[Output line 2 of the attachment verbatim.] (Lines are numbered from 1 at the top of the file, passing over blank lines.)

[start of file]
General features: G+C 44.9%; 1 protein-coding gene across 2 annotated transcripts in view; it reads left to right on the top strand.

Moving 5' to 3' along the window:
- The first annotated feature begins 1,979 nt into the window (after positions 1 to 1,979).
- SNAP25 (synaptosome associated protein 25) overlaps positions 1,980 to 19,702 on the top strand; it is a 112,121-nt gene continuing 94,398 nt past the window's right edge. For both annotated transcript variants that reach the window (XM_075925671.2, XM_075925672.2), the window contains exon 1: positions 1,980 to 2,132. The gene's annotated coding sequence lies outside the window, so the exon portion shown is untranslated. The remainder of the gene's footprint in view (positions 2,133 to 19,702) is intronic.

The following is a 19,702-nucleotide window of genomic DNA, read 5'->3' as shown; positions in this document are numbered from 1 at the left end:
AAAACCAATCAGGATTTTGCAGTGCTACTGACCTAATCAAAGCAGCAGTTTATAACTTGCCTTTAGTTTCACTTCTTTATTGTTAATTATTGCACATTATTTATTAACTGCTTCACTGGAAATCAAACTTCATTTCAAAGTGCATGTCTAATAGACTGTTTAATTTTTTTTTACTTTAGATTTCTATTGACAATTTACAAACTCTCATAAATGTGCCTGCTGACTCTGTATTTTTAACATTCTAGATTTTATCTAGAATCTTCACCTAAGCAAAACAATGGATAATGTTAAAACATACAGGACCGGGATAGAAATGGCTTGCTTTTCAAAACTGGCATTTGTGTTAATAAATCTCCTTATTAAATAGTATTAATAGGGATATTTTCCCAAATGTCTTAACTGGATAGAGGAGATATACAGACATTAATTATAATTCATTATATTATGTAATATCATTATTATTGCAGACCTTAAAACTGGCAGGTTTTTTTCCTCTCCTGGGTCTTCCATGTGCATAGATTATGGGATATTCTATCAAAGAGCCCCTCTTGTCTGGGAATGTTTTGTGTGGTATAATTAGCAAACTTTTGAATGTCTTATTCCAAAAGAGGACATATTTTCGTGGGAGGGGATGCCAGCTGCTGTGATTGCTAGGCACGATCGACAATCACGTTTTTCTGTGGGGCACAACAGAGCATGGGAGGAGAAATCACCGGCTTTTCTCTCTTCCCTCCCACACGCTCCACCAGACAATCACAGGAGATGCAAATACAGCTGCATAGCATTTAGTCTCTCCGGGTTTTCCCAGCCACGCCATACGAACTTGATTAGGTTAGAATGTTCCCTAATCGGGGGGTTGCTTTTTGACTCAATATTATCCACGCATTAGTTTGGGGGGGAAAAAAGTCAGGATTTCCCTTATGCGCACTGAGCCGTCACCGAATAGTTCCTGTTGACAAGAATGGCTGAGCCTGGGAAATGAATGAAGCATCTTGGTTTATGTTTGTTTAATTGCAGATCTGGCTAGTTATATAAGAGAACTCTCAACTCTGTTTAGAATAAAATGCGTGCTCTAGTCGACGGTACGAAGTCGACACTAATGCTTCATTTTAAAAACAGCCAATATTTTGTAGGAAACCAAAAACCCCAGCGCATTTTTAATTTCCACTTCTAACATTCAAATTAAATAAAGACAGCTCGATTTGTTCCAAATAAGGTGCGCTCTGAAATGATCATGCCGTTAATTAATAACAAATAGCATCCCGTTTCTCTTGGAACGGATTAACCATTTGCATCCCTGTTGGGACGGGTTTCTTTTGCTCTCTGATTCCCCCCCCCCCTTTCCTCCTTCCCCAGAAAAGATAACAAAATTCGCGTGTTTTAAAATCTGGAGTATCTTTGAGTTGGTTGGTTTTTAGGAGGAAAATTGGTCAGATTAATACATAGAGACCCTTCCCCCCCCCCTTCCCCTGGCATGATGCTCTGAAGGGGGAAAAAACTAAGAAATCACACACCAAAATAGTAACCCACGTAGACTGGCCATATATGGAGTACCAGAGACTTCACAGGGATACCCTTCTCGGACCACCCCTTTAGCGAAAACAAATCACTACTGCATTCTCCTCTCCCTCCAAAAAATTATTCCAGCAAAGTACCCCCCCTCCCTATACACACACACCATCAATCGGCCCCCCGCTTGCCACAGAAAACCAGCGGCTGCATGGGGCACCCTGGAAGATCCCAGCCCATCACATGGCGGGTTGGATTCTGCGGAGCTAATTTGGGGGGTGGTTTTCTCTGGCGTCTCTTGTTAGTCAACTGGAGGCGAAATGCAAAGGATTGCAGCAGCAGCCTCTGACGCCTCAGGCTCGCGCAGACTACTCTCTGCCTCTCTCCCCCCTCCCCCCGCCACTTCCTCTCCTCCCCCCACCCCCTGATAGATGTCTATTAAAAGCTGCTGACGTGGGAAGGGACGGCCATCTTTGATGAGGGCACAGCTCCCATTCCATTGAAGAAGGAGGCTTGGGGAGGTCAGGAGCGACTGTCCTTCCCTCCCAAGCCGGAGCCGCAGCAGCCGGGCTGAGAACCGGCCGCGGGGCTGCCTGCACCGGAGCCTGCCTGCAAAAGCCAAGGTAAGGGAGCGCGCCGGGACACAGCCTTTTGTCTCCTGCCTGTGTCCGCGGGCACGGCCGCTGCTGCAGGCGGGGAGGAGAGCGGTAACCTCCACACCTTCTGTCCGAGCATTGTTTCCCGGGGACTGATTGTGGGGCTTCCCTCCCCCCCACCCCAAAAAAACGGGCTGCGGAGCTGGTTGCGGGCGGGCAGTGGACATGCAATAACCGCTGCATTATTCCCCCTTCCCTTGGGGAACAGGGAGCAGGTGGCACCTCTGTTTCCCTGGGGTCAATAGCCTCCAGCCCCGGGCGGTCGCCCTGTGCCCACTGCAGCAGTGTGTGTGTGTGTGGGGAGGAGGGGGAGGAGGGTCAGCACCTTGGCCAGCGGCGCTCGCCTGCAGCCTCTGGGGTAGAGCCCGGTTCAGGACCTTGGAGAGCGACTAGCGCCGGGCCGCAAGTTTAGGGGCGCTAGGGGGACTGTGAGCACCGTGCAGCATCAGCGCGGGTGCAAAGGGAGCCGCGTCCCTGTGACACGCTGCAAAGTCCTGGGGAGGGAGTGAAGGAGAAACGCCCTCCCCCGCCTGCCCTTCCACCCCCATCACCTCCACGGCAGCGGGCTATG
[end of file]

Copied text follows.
Moving 5' to 3' along the window: